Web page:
In modern times, this threat isn’t about food. That little thought experiment we just did? That desperation that drives you to do things you know are wrong? Things that become less wrong the longer you do them until you feel fully justified and righteous? That is where addicts live and it drives a huge amount of the crime in this country.This has profound implications for avoiding and de-escalating violence stemming from this level. It is much different from the social conflict we are used to. Everything you know about protecting people’s feelings or deferring to status or showing respect is irrelevant here. The threat wants stuff. Stuff that he can sell to feed his addiction. It is not about his feelings or his past or his inner child. It is about his need.The only things that will work on the threat are the things that would work on you if your children were starving. The thought experiment will help you empathize with the threat’s state of mind and help you avoid the traps.What would you do if your children were starving? How far would you go? How far will the threat go? How would you set up your crimes?Would you prefer to burglarize an empty house? Threaten in privacy? Use overwhelming force from ambush or invade a home and catch the victim(s) off guard?The threat will do the same thing and for the same reasons. Almost every incident of conflict in your life has been social, and almost all of the social incidents had one thing in common: an audience.When someone switches to predatory violence, an audience magically transforms into witnesses. This is the primary clue: IF THERE ARE NO WITNESSES PREPARE FOR PREDATORY VIOLENCE.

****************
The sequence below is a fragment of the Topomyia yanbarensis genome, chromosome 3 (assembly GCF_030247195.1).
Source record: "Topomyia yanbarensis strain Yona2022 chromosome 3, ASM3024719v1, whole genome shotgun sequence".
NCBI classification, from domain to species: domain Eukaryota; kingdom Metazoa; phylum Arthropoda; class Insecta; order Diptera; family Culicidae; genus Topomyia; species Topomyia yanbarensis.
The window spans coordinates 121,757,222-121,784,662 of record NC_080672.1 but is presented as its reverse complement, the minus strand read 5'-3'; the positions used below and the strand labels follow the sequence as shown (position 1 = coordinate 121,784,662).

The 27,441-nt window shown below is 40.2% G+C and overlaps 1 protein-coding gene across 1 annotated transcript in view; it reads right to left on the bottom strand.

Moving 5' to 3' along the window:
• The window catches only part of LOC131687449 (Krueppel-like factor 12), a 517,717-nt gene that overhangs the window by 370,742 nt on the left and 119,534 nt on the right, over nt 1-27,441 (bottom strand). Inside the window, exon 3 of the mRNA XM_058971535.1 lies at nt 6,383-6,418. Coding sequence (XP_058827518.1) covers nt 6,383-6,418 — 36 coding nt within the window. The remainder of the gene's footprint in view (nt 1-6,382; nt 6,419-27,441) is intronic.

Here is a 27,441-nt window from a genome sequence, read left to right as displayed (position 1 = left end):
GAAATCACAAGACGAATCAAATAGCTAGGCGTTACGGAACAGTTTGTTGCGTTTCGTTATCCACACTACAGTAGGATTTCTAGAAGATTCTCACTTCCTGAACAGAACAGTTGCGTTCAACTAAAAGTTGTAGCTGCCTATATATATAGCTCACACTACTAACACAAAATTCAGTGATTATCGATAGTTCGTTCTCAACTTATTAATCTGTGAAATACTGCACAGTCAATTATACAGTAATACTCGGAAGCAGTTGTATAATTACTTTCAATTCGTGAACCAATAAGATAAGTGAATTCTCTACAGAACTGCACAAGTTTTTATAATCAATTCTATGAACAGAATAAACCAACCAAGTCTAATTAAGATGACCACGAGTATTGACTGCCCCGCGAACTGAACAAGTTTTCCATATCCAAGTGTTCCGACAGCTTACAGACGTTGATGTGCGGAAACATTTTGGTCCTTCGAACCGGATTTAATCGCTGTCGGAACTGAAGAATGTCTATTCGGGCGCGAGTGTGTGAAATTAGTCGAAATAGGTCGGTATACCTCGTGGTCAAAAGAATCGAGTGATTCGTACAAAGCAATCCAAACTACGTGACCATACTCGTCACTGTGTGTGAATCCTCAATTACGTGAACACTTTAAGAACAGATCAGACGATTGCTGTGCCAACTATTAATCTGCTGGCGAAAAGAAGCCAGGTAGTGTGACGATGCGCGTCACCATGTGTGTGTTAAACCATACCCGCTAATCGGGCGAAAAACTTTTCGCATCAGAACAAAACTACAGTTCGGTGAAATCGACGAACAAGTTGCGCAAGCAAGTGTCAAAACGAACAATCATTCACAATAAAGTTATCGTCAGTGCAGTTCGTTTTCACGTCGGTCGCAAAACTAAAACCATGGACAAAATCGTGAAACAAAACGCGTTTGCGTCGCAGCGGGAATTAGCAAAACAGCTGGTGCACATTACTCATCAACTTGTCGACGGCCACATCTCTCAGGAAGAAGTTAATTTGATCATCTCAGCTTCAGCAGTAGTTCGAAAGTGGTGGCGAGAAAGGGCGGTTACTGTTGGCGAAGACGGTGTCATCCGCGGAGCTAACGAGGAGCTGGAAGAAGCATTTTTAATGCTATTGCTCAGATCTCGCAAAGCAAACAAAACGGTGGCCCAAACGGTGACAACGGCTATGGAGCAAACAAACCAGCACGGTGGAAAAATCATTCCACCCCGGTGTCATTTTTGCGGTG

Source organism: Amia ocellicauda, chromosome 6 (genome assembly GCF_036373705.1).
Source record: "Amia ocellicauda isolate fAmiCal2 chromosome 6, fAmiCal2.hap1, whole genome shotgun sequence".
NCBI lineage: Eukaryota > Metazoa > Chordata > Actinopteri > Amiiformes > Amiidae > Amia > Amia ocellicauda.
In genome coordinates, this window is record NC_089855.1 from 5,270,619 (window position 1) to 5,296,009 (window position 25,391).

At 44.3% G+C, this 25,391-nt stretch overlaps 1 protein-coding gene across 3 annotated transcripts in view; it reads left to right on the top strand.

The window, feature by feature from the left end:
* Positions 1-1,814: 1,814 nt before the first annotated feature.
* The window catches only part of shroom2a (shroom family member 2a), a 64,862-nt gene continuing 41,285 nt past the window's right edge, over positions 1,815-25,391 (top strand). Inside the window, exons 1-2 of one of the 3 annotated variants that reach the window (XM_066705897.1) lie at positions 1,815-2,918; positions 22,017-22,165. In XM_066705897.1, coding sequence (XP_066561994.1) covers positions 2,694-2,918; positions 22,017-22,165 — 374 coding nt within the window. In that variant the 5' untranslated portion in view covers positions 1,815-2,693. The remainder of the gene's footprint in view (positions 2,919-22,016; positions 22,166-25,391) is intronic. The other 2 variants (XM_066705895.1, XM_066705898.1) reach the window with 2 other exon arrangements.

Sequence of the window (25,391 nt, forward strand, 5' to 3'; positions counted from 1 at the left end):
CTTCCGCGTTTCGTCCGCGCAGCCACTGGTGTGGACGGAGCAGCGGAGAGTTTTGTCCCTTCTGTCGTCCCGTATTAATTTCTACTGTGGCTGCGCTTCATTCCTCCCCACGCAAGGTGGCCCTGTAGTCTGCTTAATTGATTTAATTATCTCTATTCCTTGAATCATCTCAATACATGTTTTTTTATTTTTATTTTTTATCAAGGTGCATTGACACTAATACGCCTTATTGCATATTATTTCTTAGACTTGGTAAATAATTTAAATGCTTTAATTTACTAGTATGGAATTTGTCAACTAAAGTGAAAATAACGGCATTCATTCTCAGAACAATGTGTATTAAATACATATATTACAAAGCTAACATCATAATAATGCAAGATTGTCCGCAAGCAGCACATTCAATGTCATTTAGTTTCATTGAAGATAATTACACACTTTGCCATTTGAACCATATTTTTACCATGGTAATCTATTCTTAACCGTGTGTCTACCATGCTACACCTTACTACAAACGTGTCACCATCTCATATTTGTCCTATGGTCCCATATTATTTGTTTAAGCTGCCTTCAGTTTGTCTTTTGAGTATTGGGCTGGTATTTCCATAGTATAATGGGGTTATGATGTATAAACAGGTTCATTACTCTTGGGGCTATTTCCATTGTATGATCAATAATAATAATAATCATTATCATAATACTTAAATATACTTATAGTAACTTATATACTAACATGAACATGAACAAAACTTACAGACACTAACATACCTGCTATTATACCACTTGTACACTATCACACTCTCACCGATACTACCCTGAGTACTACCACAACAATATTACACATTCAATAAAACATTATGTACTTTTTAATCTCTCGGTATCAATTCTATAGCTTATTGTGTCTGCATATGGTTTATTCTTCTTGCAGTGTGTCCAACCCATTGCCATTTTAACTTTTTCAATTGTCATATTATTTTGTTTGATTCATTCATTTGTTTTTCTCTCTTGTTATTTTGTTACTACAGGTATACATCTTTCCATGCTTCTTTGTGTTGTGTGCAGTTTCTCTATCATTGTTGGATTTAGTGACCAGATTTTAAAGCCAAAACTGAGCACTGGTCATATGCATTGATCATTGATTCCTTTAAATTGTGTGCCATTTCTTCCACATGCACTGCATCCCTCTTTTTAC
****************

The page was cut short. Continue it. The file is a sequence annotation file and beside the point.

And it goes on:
It’s not a switch that most make quickly or easily. No matter how ineptly, incipient criminals have been socialized to some extent. They had a parent or parents. The attended at least some school. Their first time using or threatening to use violence, they are amateurs. They are nervous and it shows. Instead of using the weapon for either immediate violence or to take control, they treat it like an amulet, like a cross to keep away vampires. The best I can describe it is that like most inexperienced citizens they don’t look like they are using a gun so much as hiding behind one.In the first crimes, the threat is often hesitant to use force. Sometimes the victim reads that and attempts to use social skills to end the situation. When you see someone who is hesitant and fearful trying to exert power, what are the social strategies? Often to intimidate or punk him out. You see the weakness, the line where he should break and you push it: “You don’t have the guts to pull the trigger!”But this isn’t social. Social is two monkeys vying for status. An inexperienced predator is trying to teach himself to stop acting like a monkey and start acting like a leopard. What would a leopard do? Oh, yeah. Kill the stupid monkey.There is a common pattern of a new criminal hesitating until he starts to lose control and then using massive force to regain control. His first extreme violent crime.As the threat becomes more experienced, there are some changes. One is what I call ‘othering’. We can use more force on things different than ourselves. We can squash bugs, shoot deer, butcher livestock…but we fight people. The more we can convince ourselves that someone is not like us, the more force we can use, the faster we can use it and the less psychological damage is associated with it.Othering is a skill, and as a criminal becomes more experienced he becomes better at it. He can use force, even extreme force, without hesitation. The humanity of his victims gradually ceases to be an element restricting his actions.What does restrict his actions becomes a very cold risk-reward analysis. What will he get and what risks will he run?Violence, especially extreme violence, draws a lot of attention and carries potentially long sentences. The more blood, the greater chance of being caught. Experienced criminals think in these terms. Pressing close, making a citizen nervous so that the citizen offers some cash is zero risk, at most a city ordinance violation for the hard-to-prove “aggressive panhandling.”This implies three strategies for making you an unlikely victim:1. Lower the potential rewards of the risk/rewards equation. This is not as effective as you might think. There is no element of social justice to the equation, no morality of ‘robbing the rich.’ Many criminals steal from people poorer than themselves, because no matter who they steal from, the robber will have more, and that is the goal. A local contact (this is two years out of date) said that a heavy heroin habit in my city runs $400 dollars a day. Stealing items other than cash, he can rarely get more than 10% of the value… so an addict may have to steal $4000 worth of goods every day. That’s volume and under the press of withdrawals, most threats can’t afford to be picky. This is a one-way street, by the way. You can’t lower the potential rewards enough to make you completely safe, but you can raise the rewards enough to influence the criminal to take greater risks. See below.2. Raise the risk. Every self-defense instructor’s advice to walk with confidence and express self-value fits right here. The threat may feel confidant he could take anyone, but why artificially raise the risk? Attack the easy. Same as wolves and injured caribou. Staying in crowds. Attracting witnesses. Dialing 911 on your cell. Letting it be known that you are armed…and this is a tricky one, because a gun is a very valuable thing. Admitting you are carrying one MAY make someone choose another victim… or it may make him take extra precautions and use more violence faster to get your weapon.3. Shake his confidence in the equation. When a threat approaches, he expects certain behavior-- maybe a scared glancing around or nervous fumbling. Maybe pleading. A lot of victims just become passive. Someone who seems too calm makes the threat wonder if he has missed something. The possibility of a weapon is often more effective than the presence of a weapon. A nod or wave in a random direction may make the think threat he has missed allies.